If you’re one of the few people who isn’t plagued with the problem of procrastination then you’re blessed beyond all measure. This thief of time can quietly rob you of precious minutes, yea hours, before you realize they’re gone. You search for them and wonder where the time has gone, but it’s too late.
The task you intended to complete today was put off until tomorrow and there was good reason to do so, but you can’t remember why just now. Procrastination comes in many disguises. It’s called rationalization sometimes. You say, “I didn’t get started on that project because the weather was too hot or I didn’t have all the parts.” One can always come up with many good reasons to delay a project.
Procrastination can become a habit and if you keep putting off getting new habits then procrastination will be your constant companion. We find ways to…
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Ceramic Ladies Beautifully Covered with Tattoos by Jessica Harrison
Scotland-based artist Jessica Harrison creates unique porcelain sculptures with interesting juxtapositions.
In this new series, she applies full body tattoos to delicate women figurines.
I tried writing all day yesterday, and I couldn’t come up with a good “E” word. I tried writing about elevator music, expectations, effectiveness, I even thought about cheating and misspelling a word so that it would start with E, but I couldn’t bring myself to do it. I was having a creativity block, and I couldn’t get out of it, so I decided the best thing to do is go to sleep, and wake up at 6:00am the next day so I could get writing, with a fresh head, with a couple hours before we had to get to work.I will be the first person to admit that I am not a morning person. I wish I was, but that’s just not the case. So this morning after half an hour of ignoring my alarm clock, 25 minutes getting into the shower, another five minutes brushing my teeth…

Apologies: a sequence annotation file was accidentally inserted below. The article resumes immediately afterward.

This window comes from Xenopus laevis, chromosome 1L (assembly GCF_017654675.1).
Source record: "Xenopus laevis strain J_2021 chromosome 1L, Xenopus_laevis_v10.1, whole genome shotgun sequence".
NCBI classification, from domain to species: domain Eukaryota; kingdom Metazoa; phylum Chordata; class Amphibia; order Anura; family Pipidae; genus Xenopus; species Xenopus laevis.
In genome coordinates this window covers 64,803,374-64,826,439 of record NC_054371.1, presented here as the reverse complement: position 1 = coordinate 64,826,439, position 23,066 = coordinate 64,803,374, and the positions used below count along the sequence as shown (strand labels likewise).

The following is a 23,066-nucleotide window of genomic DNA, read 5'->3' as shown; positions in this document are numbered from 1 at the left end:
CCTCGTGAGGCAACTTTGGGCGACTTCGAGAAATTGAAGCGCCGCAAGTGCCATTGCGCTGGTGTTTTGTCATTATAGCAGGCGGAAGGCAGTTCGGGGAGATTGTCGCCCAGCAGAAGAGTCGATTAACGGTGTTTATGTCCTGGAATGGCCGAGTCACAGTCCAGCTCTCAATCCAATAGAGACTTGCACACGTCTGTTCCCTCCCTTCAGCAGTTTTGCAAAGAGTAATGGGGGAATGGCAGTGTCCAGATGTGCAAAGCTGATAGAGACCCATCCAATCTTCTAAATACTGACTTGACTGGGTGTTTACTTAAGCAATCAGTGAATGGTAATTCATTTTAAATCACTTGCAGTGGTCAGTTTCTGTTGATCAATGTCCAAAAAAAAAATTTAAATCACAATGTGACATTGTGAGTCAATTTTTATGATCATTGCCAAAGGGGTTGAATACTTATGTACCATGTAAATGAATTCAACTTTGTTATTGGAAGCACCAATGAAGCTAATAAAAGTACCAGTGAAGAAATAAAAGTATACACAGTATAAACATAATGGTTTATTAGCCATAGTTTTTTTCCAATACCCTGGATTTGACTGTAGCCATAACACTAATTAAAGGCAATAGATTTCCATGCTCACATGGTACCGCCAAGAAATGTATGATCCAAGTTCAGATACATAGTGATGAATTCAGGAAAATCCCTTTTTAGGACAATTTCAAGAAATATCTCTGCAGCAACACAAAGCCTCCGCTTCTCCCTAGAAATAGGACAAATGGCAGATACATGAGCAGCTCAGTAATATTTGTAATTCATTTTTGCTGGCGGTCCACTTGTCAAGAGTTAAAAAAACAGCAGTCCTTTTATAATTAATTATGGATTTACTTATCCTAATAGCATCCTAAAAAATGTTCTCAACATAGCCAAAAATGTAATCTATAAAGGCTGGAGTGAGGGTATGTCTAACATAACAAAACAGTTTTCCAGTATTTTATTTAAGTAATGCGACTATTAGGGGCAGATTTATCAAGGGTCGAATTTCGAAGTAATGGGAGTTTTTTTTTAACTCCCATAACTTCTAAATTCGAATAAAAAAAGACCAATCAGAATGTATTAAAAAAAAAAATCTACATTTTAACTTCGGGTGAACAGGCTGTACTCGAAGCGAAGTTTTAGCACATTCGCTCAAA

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Freelensing was first introduced to me over two years ago on a photography forum I belong to. Someone shared her experience of experimenting with detaching her lens to take pictures, and I marveled at what she came up with. The works were dreamy, flawed, blurry, photographic prose. I immediately grabbed my Nikon to try it out.
But…it didn’t work. I couldn’t see through the viewfinder, and only saw a black screen when I pressed the shutter button. What was going on?
Coming together on the forum, we soon discovered the problem: the aperture on my Nikkor lens was scrunching closed whenever I removed it from the camera. The only solution was to tape it open, or rig it with a piece of folded paper.
Annoyed, I gave it up for a while.
A few months (?) later, everything changed. I discovered the work of Irene Suchocki, and my interest…
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I’ve been feeling very unmotivated recently when it comes to painting.
To be completely honest, I just feel like I can’t be bothered. I feel lethargic and ‘heavy’ when I think about it, like it’s too much effort for so little in return (meaning either an unfinished painting or worse — a painting I dislike).